First Look at Q4 Domestic Income Shows Labor Share at Record Low, Corporate Profits at Record High
New data released today by the Bureau of Economic Analysis showed that GDP grew slightly faster than previously estimated in the fourth quarter of 2013, an annual rate of 2.6 percent rather than the previously reported 2.4 percent. Consumption grew more strongly than previously estimated and investment slightly less strongly. Other components were little changed.
Today’s report also includes the first look at the composition of Gross Domestic Income for Q4 2013. The data show a continuation of recent shifts in income shares. As the following chart shows, the share of corporate profits in GDI rose to 12.65 percent, and the share of employee compensation, including wages, salaries, bonuses, and benefits, fell to 52.2 percent. These figures mark record highs and lows for these GDI components since 1947, the earliest year for which data are reported.
The following chart shows trends in the shares of major GDI components over the course of the Great Recession. In addition to compensation of employees and corporate profits, the chart shows the share of proprietors’ income, which includes the net income of proprietorships, partnerships, cooperatives, and other noncorporate enterprises. Proprietors’ income now accounts for 7.9 percent of GDI, up from its low for the recession, but it remains well below the levels of 10 to 15 percent that it reached in the 1950s. Several other small items make up the remainder of gross domestic income, including rental income of persons, net interest, and the net income of government enterprises, which is typically negative.
We can redraw the data in the previous chart to bring out the relative movements in the shares of GDI components more sharply. The next chart assigns a value of 100 to each component’s share in 2007, the year before the recession began. This chart shows that corporate profits were hit hard in the first months of the recession, but began to recover already by the end of 2008, when GDP was still falling. By the time the economy had officially entered the recovery phase in mid-2009, corporate profits were surging to new highs.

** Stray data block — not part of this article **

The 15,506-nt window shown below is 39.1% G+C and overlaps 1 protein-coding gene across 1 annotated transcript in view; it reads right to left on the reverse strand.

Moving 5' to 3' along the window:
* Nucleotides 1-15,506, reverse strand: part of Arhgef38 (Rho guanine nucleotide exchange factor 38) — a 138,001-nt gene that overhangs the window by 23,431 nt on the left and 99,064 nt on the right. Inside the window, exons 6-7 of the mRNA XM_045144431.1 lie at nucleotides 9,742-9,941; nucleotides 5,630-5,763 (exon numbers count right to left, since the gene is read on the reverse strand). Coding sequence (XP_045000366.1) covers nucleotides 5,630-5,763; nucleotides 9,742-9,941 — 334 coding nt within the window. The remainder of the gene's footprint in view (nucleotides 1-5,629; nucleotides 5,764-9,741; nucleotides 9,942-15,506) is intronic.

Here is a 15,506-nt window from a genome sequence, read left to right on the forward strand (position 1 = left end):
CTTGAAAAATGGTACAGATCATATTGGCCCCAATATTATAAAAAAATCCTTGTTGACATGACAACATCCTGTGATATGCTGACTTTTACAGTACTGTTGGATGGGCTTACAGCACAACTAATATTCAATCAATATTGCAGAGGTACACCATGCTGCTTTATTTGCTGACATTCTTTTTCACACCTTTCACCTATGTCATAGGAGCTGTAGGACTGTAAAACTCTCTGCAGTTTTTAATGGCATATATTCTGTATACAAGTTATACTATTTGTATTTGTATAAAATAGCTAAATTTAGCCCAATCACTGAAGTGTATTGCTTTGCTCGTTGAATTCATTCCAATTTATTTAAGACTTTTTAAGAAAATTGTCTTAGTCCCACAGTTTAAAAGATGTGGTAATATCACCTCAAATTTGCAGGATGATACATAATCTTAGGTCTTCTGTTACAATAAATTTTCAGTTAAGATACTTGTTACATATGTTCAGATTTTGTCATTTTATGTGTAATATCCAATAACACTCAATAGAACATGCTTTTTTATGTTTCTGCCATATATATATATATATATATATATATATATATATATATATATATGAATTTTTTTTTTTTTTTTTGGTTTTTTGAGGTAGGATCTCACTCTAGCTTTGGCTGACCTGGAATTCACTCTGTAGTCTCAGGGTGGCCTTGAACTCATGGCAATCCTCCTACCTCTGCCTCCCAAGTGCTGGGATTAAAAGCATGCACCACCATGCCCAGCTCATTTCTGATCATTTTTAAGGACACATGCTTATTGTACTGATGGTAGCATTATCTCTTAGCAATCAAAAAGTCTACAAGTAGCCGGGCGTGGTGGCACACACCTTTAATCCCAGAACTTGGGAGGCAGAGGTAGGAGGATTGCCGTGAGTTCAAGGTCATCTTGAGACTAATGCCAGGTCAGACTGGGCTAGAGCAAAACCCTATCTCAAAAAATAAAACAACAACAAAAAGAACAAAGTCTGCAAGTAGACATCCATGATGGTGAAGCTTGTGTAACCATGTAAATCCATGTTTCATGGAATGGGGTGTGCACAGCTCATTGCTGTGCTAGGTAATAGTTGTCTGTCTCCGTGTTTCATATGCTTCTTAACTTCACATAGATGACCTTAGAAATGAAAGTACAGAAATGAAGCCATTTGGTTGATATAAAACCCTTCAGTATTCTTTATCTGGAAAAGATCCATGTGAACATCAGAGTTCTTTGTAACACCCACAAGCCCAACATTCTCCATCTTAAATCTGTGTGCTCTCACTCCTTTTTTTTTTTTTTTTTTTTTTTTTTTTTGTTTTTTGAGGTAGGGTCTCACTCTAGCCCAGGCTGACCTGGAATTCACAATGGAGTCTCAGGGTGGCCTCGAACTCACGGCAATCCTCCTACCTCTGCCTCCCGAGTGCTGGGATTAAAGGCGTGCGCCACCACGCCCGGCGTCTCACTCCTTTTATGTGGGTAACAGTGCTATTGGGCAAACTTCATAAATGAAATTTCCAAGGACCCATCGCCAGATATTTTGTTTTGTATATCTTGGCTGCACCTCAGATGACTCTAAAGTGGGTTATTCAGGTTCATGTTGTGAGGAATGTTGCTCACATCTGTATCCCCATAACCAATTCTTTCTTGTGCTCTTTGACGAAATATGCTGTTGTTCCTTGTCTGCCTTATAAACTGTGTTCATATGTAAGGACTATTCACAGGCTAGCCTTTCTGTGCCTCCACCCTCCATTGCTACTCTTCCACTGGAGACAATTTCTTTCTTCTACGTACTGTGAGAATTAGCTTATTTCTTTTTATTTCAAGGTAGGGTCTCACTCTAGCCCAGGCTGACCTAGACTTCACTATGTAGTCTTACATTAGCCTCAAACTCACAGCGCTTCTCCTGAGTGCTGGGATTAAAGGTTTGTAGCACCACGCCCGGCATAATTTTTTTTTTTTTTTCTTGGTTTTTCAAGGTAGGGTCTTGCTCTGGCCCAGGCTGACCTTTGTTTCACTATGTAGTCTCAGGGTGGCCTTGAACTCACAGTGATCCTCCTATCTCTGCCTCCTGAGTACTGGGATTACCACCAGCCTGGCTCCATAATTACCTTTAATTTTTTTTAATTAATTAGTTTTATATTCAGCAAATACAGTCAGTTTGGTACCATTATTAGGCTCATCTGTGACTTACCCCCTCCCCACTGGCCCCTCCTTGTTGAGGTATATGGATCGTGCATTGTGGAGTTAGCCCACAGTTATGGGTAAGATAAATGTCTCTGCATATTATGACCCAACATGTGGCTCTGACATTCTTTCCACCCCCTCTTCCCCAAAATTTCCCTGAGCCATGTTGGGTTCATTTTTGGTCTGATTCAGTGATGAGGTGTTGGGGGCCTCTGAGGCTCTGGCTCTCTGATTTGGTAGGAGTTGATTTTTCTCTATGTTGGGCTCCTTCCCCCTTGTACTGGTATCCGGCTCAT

Compensation of employees and proprietors’ income behaved differently. During the downslope of the recession, the shares of those two components held fairly steady, that is, they decreased but only at about the same rate as GDI as a whole. After mid-2009, when the economy began to recover, the two diverged. Proprietors’ income grew faster than GDI as a whole, so that its share increased. Compensation of employees grew less rapidly than GDI, so its share began to fall, and is still falling.
These trends in the shares of GDI components provide another view of the substantial changes in the distribution of income and wealth that are underway in the twenty-first century United States. The data shown in our charts are only indirectly related to the more widely publicized increase in the share of total income accruing to top earners, but they explain part of what is going on. It is true that some high earners receive the major part of their income in the form of salaries and bonuses, and that many middle-class families receive some corporate profit income through mutual funds and retirement savings accounts. Still, corporate profits are more unequally distributed and compensation of employees less unequally distributed than income as a whole. That means the rising share in GDI of the former and the falling share of the latter are two of the factors behind the rising fortunes of the super-rich and the relative economic stagnation of the middle class.
The final estimate of US GDP in the fourth quarter of 2013 was released last week. It came in with a 2.6% annualised growth rate, slightly higher than previously estimated. That means in 2013, the US economy grew in real terms by 1.9% and in Q4 it was up 2.6% over Q4 2012. The US is still growing at below the average rate of GDP growth over the last 30 years of 3.3% a year.
(see my post, https://thenextrecession.wordpress.com/2014/01/13/americas-lost-generation-and-pikettys-rise-in-capitals-share/).
Net business investment – that’s after deducting the depreciation of existing stock – is still nearly one-third below the pre-crisis peak. And net investment in structures is more than half below the previous peak, and down nearly 20% in equipment. Even net software investment is still 12% down.
This may well be more wishful thinking, however. Net business investment has peaked lower (as a share of GDP) in each successive recovery since the 1980s.
And while profit margins may be up as firms squeeze labour’s share, sales revenues are growing only slowly, increasing the risk that any new capital spending may reduce profitability, not raise it. What is clear is that the US economy will be stuck in its current low-growth trajectory, at best, unless businesses end their ‘strike’ and start to invest in new equipment, plant and technology.